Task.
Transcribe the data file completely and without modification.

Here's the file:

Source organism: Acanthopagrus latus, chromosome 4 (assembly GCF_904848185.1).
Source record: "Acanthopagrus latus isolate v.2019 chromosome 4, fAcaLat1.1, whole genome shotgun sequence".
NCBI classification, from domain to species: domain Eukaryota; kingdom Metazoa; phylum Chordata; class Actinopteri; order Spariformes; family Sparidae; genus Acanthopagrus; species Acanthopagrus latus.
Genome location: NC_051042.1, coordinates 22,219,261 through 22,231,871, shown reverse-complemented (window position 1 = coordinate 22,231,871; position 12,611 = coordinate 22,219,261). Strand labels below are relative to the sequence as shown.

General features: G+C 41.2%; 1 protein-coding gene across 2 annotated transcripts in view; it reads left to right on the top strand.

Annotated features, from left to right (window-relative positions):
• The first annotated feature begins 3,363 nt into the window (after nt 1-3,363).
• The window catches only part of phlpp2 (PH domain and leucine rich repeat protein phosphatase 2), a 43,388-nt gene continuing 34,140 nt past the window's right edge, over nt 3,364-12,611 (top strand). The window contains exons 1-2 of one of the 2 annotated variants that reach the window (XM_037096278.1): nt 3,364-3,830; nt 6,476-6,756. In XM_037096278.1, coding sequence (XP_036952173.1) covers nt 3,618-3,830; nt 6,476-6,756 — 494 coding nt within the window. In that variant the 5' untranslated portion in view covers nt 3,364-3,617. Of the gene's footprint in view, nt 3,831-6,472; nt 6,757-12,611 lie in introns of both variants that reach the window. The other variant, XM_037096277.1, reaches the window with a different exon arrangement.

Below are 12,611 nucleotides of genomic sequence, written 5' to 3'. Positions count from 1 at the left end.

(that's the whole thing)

Source organism: Acanthopagrus latus, chromosome 4 (assembly GCF_904848185.1).
Source record: "Acanthopagrus latus isolate v.2019 chromosome 4, fAcaLat1.1, whole genome shotgun sequence".
NCBI classification, from domain to species: domain Eukaryota; kingdom Metazoa; phylum Chordata; class Actinopteri; order Spariformes; family Sparidae; genus Acanthopagrus; species Acanthopagrus latus.
Genome location: NC_051042.1, coordinates 22,219,261 through 22,231,871, shown reverse-complemented (window position 1 = coordinate 22,231,871; position 12,611 = coordinate 22,219,261). Strand labels below are relative to the sequence as shown.

General features: G+C 41.2%; 1 protein-coding gene across 2 annotated transcripts in view; it reads left to right on the top strand.

Annotated features, from left to right (window-relative positions):
• The first annotated feature begins 3,363 nt into the window (after nt 1-3,363).
• The window catches only part of phlpp2 (PH domain and leucine rich repeat protein phosphatase 2), a 43,388-nt gene continuing 34,140 nt past the window's right edge, over nt 3,364-12,611 (top strand). The window contains exons 1-2 of one of the 2 annotated variants that reach the window (XM_037096278.1): nt 3,364-3,830; nt 6,476-6,756. In XM_037096278.1, coding sequence (XP_036952173.1) covers nt 3,618-3,830; nt 6,476-6,756 — 494 coding nt within the window. In that variant the 5' untranslated portion in view covers nt 3,364-3,617. Of the gene's footprint in view, nt 3,831-6,472; nt 6,757-12,611 lie in introns of both variants that reach the window. The other variant, XM_037096277.1, reaches the window with a different exon arrangement.

Below are 12,611 nucleotides of genomic sequence, written 5' to 3'. Positions count from 1 at the left end.